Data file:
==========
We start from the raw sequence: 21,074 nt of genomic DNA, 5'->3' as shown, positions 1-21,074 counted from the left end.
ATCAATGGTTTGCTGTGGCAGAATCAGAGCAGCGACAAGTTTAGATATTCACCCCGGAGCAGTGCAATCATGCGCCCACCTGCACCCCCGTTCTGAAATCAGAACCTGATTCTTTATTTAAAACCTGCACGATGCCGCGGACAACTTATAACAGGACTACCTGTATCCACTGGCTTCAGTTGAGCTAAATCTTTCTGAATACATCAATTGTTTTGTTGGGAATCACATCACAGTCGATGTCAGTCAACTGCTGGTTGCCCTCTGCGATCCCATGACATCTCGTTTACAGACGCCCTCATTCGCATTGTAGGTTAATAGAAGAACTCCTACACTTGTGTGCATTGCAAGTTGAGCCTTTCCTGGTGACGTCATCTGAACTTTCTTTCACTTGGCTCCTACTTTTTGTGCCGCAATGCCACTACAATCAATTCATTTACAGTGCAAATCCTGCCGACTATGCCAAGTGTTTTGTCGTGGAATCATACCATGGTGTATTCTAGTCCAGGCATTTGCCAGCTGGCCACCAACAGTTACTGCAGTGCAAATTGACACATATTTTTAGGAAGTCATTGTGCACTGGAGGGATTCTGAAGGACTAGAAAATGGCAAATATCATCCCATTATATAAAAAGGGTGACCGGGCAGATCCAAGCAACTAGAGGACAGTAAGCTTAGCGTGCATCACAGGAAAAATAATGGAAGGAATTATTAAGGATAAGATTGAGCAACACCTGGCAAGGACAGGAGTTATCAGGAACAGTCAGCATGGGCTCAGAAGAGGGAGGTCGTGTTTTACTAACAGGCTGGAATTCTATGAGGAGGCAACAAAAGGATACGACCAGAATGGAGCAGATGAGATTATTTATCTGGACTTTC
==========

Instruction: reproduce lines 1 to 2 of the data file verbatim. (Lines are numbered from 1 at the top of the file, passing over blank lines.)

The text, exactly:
We start from the raw sequence: 21,074 nt of genomic DNA, 5'->3' as shown, positions 1-21,074 counted from the left end.
ATCAATGGTTTGCTGTGGCAGAATCAGAGCAGCGACAAGTTTAGATATTCACCCCGGAGCAGTGCAATCATGCGCCCACCTGCACCCCCGTTCTGAAATCAGAACCTGATTCTTTATTTAAAACCTGCACGATGCCGCGGACAACTTATAACAGGACTACCTGTATCCACTGGCTTCAGTTGAGCTAAATCTTTCTGAATACATCAATTGTTTTGTTGGGAATCACATCACAGTCGATGTCAGTCAACTGCTGGTTGCCCTCTGCGATCCCATGACATCTCGTTTACAGACGCCCTCATTCGCATTGTAGGTTAATAGAAGAACTCCTACACTTGTGTGCATTGCAAGTTGAGCCTTTCCTGGTGACGTCATCTGAACTTTCTTTCACTTGGCTCCTACTTTTTGTGCCGCAATGCCACTACAATCAATTCATTTACAGTGCAAATCCTGCCGACTATGCCAAGTGTTTTGTCGTGGAATCATACCATGGTGTATTCTAGTCCAGGCATTTGCCAGCTGGCCACCAACAGTTACTGCAGTGCAAATTGACACATATTTTTAGGAAGTCATTGTGCACTGGAGGGATTCTGAAGGACTAGAAAATGGCAAATATCATCCCATTATATAAAAAGGGTGACCGGGCAGATCCAAGCAACTAGAGGACAGTAAGCTTAGCGTGCATCACAGGAAAAATAATGGAAGGAATTATTAAGGATAAGATTGAGCAACACCTGGCAAGGACAGGAGTTATCAGGAACAGTCAGCATGGGCTCAGAAGAGGGAGGTCGTGTTTTACTAACAGGCTGGAATTCTATGAGGAGGCAACAAAAGGATACGACCAGAATGGAGCAGATGAGATTATTTATCTGGACTTTC